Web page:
Her photography focuses on weddings, which she restricts to a “limited number” each year to ensure each couple receives the attention they deserve, and portraits of families and high school seniors. It’s the family portraiture, in particular, that forms the core of her work.

“As for families… I love them,” she says. “I relate to the moms, and I have a knack for capturing their kiddos in a way that makes them say ‘that’s exactly him/her!’”

Balancing the needs of family life and the demands of clients isn’t entirely straightforward but it is manageable. Shannon takes care to book her family sessions in late afternoons or early evenings on Tuesdays through Fridays and on Saturday mornings if she’s not shooting a wedding. Ninety percent of her work fits into those time slots. Sunday, she says, is entirely for the family and Monday allows her time to “catch up on loose ends.”

It’s that flexibility that’s the biggest benefit of combining motherhood with professional photography. All jobs, Shannon points out, take people away from their families but photography allows moms to do it on their own terms.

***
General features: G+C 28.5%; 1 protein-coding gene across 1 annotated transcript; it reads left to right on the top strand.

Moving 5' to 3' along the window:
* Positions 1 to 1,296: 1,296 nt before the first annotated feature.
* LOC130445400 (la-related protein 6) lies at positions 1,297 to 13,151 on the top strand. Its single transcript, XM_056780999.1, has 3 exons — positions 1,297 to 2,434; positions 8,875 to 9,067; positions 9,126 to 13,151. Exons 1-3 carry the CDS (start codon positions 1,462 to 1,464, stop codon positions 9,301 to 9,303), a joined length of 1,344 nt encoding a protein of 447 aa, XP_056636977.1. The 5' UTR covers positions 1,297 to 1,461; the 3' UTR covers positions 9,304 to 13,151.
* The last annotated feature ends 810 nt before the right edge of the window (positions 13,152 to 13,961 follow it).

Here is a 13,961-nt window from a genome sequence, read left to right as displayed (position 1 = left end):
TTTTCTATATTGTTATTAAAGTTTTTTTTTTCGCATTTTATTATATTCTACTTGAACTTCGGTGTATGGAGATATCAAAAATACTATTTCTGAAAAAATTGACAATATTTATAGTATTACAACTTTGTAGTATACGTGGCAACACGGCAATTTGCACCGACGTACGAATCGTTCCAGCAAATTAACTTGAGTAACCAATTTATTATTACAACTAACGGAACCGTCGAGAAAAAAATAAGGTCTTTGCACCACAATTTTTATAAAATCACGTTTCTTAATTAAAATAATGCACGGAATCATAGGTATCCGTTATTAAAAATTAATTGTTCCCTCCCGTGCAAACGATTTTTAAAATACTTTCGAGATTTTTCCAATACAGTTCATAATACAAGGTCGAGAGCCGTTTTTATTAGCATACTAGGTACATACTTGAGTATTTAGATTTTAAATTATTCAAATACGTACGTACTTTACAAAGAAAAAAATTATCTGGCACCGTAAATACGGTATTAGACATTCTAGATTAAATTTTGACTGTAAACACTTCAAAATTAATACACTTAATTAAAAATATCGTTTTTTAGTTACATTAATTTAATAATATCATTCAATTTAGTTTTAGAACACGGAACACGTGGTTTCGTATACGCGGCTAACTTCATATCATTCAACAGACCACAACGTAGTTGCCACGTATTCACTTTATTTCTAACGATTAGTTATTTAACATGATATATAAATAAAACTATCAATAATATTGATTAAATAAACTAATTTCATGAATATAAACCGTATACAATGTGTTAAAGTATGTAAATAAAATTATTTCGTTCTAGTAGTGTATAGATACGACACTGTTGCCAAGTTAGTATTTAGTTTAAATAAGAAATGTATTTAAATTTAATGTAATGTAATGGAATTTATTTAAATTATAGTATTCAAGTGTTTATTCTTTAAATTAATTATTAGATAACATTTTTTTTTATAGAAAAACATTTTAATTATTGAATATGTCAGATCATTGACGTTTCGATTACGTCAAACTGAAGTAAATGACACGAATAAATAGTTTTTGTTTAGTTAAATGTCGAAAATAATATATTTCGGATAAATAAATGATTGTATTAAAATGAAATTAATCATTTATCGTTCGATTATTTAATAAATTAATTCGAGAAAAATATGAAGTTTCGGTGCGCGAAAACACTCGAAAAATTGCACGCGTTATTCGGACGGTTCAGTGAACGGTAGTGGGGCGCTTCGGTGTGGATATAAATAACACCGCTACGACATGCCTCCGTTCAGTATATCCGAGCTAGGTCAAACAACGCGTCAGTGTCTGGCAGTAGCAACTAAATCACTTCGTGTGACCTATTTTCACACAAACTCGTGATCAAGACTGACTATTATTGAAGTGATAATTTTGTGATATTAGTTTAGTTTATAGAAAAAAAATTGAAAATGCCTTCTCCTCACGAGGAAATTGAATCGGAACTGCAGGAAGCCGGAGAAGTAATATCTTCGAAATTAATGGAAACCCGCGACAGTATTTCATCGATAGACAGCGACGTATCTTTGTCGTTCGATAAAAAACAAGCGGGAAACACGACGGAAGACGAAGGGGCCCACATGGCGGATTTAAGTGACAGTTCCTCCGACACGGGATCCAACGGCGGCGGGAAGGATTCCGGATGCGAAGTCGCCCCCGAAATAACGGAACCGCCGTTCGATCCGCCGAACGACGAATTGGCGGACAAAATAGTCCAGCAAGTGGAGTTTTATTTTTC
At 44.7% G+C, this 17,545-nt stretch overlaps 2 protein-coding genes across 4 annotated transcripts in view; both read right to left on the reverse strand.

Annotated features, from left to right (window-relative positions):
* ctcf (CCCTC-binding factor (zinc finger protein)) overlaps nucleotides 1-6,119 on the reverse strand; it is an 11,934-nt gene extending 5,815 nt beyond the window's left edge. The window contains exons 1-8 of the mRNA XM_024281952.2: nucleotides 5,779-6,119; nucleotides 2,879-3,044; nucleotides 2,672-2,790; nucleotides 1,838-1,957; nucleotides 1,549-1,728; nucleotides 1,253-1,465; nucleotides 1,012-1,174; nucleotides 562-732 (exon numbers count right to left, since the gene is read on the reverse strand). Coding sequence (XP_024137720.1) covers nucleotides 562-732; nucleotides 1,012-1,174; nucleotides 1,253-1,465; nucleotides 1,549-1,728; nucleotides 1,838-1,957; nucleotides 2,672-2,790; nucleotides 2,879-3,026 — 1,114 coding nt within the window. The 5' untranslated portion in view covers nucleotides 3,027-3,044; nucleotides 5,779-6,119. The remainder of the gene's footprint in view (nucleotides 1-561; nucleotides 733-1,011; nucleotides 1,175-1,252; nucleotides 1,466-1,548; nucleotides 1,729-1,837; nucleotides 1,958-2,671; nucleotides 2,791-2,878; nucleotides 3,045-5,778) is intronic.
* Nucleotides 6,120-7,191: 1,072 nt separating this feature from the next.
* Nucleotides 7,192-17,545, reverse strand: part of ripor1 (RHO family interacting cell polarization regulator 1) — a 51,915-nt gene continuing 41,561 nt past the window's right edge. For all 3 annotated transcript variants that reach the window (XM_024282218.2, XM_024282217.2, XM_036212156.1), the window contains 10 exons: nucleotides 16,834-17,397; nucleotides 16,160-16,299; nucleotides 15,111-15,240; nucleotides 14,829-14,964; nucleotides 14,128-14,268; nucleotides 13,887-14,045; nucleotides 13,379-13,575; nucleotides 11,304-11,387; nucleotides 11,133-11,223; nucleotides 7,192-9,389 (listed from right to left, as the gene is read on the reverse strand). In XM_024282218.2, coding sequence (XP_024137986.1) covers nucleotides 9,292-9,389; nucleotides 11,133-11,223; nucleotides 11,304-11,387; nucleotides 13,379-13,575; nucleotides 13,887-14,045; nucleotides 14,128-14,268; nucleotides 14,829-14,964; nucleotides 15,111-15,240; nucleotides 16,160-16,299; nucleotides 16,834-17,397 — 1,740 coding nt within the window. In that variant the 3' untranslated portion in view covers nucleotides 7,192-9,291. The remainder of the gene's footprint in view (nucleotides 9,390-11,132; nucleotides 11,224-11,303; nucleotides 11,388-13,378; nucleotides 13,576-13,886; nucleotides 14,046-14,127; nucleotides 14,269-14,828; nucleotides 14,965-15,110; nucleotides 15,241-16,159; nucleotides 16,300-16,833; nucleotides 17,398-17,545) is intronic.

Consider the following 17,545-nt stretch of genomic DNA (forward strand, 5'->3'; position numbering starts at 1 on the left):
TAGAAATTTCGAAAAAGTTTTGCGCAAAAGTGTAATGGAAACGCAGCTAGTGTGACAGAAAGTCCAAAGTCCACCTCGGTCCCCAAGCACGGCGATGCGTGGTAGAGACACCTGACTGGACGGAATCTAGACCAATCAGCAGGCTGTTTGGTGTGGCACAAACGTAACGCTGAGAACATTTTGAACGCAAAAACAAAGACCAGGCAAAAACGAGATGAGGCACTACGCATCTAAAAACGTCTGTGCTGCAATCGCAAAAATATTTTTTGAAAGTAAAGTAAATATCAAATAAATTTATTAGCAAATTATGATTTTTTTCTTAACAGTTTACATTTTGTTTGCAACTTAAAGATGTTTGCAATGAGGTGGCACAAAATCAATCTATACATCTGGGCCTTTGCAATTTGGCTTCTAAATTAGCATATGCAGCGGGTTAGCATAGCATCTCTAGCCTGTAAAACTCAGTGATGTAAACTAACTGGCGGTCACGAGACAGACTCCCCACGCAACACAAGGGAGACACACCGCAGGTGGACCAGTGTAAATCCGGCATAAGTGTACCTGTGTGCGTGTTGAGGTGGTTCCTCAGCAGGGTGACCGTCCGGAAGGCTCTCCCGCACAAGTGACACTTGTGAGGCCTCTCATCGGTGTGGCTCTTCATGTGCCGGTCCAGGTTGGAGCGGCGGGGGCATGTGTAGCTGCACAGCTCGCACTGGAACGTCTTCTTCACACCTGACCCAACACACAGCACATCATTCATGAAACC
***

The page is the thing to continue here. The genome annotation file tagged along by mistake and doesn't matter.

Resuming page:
“ I suppose it’s not unlike any other job. There are times when you need to be away from family in order to work your business. That comes with the territory for any job that takes you out of the home,” she says. “[But] as a self-employed photographer, YOU decide what hours you are willing to work, how much business you are willing to take on, and when you want to allot time for vacation. As a mother… that’s huge.”

The downsides, too, are familiar to anyone taking on their first freelance jobs or starting a new business. Shannon described her biggest hurdle as not the difficulty of juggling the needs of motherhood against the needs of clients but the challenge of overcoming her fear: the fear of failure, the fear of rejection and the fear that she might not be able to produce the images that her clients are paying her to create.